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SHAFT REVIEW – Project X Graphite Shafts

By: Matt Saternus

How many times have you let some preconceived idea or bias get in the way of playing the best equipment for your game?  I think for many of us club-crazy golfers, the answer is “more times than I’d like to admit.”

Personally, I will admit to a bit of a bias against Project X.  Despite being fit into them on a couple of occasions, I’ve never loved the feel of their iron shafts.  Because of this, I’ve never given too much thought to their graphite offerings.  As you’ll see in this review, that would have been a HUGE mistake: the Project X graphite shafts are some of the most accurate and consistent I’ve ever tested.

Notes, Feel, Price, and Miscellaneous

I came into this review with very low expectations for the feel of Project X graphite.  I will happily report that I was wrong to expect so little.  To me, the Project X feels most similar to the Nunchuk: a solid, “one-piece” feel with very little kick or torque.  While not as smooth as a Matrix or Diamana, there’s nothing harsh about the Project X whatsoever.  I found this feel was very similar from 6.0 to 7.0.  Players with more swing speed or more aggressive tempos may disagree and could find more difference from one flex to the next.

With regard to looks, the Project X plays it safe with a solid blue color and minimal graphics.

When considering the standard and tour issue lines, weights of the Project X graphite shafts range from 60 to over 100 grams.  Flex ranges from 5.0 to 7.0 on the Rifle scale

Project X graphite shafts carry an MSRP of $275 but can be found for around $150.  The Tour Issue profiles can be found through select fitters and club builders or through some OEM custom order programs.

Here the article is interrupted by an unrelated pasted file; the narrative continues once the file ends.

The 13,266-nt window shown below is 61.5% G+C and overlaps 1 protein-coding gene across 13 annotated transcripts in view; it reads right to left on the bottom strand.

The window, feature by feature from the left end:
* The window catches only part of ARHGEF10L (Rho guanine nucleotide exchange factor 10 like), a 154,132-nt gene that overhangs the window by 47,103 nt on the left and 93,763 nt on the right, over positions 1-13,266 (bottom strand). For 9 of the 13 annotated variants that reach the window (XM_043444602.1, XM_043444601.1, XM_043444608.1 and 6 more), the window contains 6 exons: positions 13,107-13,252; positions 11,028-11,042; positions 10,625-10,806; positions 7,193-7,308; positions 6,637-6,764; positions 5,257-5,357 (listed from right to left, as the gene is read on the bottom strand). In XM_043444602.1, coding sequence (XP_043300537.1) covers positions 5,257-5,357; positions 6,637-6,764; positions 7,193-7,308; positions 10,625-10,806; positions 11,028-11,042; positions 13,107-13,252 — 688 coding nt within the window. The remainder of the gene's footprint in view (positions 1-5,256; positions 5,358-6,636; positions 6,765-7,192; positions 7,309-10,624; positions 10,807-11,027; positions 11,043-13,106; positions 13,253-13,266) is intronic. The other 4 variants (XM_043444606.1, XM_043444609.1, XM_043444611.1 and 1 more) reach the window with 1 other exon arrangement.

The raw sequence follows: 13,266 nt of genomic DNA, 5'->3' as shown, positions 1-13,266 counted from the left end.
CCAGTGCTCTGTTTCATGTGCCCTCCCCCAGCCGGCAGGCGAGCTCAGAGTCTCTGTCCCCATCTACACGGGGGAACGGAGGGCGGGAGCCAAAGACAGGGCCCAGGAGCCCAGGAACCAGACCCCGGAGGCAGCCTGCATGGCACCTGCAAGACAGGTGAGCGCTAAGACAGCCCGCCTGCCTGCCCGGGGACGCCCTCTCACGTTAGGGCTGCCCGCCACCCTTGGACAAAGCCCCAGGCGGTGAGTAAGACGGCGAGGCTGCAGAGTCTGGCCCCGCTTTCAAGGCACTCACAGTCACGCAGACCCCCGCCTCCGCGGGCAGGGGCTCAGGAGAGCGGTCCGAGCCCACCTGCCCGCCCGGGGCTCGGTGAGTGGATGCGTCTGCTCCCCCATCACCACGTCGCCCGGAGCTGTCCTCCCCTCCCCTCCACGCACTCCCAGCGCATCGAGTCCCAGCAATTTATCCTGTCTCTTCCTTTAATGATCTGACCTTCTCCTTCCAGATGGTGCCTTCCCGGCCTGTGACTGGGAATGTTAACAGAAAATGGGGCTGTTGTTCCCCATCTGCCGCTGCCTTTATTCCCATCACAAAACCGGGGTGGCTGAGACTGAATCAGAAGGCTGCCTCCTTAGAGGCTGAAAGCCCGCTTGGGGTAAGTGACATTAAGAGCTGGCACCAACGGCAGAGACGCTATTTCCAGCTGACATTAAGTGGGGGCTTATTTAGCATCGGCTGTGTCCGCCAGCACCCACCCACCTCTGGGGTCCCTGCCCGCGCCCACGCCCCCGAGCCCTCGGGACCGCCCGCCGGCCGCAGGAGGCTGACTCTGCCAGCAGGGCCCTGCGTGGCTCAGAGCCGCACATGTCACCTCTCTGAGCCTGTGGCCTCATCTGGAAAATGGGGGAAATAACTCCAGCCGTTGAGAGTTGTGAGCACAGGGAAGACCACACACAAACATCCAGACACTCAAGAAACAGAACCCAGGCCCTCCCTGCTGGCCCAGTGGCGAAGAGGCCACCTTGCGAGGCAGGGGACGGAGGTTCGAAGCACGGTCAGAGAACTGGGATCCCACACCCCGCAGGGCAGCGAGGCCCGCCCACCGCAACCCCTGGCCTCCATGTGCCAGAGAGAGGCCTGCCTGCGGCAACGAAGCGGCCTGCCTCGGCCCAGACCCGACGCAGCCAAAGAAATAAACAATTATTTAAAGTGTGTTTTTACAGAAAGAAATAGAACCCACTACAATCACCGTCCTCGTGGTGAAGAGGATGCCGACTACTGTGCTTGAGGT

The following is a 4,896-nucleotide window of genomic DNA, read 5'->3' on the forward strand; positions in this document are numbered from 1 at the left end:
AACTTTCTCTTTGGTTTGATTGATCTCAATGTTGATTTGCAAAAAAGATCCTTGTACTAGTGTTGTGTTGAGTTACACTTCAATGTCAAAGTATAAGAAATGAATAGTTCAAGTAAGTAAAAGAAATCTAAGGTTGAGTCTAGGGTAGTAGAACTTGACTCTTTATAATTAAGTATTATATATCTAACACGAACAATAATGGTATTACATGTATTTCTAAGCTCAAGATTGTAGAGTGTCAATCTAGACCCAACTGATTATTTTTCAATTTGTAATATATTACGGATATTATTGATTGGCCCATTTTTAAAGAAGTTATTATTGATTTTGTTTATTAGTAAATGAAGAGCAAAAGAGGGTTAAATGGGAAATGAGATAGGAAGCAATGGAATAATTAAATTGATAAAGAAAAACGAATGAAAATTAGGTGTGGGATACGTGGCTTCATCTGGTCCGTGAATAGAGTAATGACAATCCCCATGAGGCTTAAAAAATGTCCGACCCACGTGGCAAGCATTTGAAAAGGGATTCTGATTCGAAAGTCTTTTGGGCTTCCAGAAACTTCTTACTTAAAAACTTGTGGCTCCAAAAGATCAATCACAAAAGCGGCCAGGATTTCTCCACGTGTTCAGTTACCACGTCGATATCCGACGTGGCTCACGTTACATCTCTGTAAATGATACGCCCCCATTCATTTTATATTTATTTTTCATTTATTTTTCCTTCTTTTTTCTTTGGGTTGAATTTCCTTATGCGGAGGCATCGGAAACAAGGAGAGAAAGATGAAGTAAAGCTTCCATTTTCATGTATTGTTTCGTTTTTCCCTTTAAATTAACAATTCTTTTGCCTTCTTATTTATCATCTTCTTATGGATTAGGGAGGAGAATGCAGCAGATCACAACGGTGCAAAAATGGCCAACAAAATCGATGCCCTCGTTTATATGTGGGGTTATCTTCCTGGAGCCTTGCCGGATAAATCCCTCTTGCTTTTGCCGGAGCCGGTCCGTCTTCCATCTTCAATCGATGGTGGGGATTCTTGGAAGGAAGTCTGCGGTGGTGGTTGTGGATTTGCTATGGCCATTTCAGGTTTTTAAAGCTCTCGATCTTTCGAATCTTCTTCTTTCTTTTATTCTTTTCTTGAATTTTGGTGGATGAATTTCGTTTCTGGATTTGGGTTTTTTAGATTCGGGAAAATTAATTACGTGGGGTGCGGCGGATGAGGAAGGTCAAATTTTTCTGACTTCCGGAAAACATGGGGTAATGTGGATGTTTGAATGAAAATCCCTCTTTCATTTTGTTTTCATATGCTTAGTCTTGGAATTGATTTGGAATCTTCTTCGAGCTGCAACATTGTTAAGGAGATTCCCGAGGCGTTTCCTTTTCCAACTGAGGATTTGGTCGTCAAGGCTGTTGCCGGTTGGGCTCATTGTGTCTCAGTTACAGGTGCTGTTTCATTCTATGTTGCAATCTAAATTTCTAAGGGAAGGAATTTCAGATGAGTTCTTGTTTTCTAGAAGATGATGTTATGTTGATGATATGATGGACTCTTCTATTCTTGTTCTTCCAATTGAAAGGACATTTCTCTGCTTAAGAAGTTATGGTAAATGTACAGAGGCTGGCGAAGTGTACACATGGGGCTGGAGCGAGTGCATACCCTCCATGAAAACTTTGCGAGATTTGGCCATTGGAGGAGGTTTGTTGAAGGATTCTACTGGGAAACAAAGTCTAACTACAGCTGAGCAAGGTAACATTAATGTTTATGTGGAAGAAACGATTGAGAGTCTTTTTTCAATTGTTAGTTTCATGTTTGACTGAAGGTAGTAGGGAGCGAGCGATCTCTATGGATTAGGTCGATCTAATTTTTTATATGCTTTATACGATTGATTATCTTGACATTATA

For the Performance testing, I hit each of the shafts in a Callaway RAZR Fit 10.5 head on a FlightScope X2 launch monitor.  I hit 20 “good” shots with each shaft, changing frequently so that fatigue was not an issue, nor did I get grooved with one shaft to the detriment of fairness.

Testing was done at Golf Nation in Palatine, IL, one of the best indoor golf facilities in the country.

*NOTE: Testing was done inside. Uur FlightScope seems to be producing somewhat different numbers indoors compared to outdoors.  To greater or lesser extents, ball speed, and spin are all coming in lower than they did outdoors, hence the carry number is smaller.  That said, it’s still an apples-to-apples comparison, so no attempt has been made to “normalize” the numbers: we’re publishing the numbers straight off the FlightScope, as always.



The Project X shafts produced very consistent numbers for me across the board.  The launch was medium-high, and the spin was very manageable, especially when you consider I was hitting exclusively fades (with the exception of a couple pulls).

The big story to me is the accuracy.  In my opinion, the “Off Line” number doesn’t really do justice to the Project X in this case.  While the shots may have been consistently off of the center line, they were very tightly grouped.  The dispersion numbers in the FlightScope graphic are some of the smallest I’ve ever achieved.  In fact, were it not for two pulled shots, I think each shaft would have posted a dispersion number under 40, which is outstanding for me.


As I said in the intro, the Project X graphite shafts are some of the most consistent and accurate that I’ve ever tested.  While there are not a lot of different options in the standard line, the Tour Issue line offers enough different weights and profiles to suit a wide variety of different players.  Though there are newer, “hotter” models out, aggressive-swinging players who want to tighten up their dispersion would do well to consider putting a Project X graphite shaft in their driver.







Complete Guide to Project X Flex Codes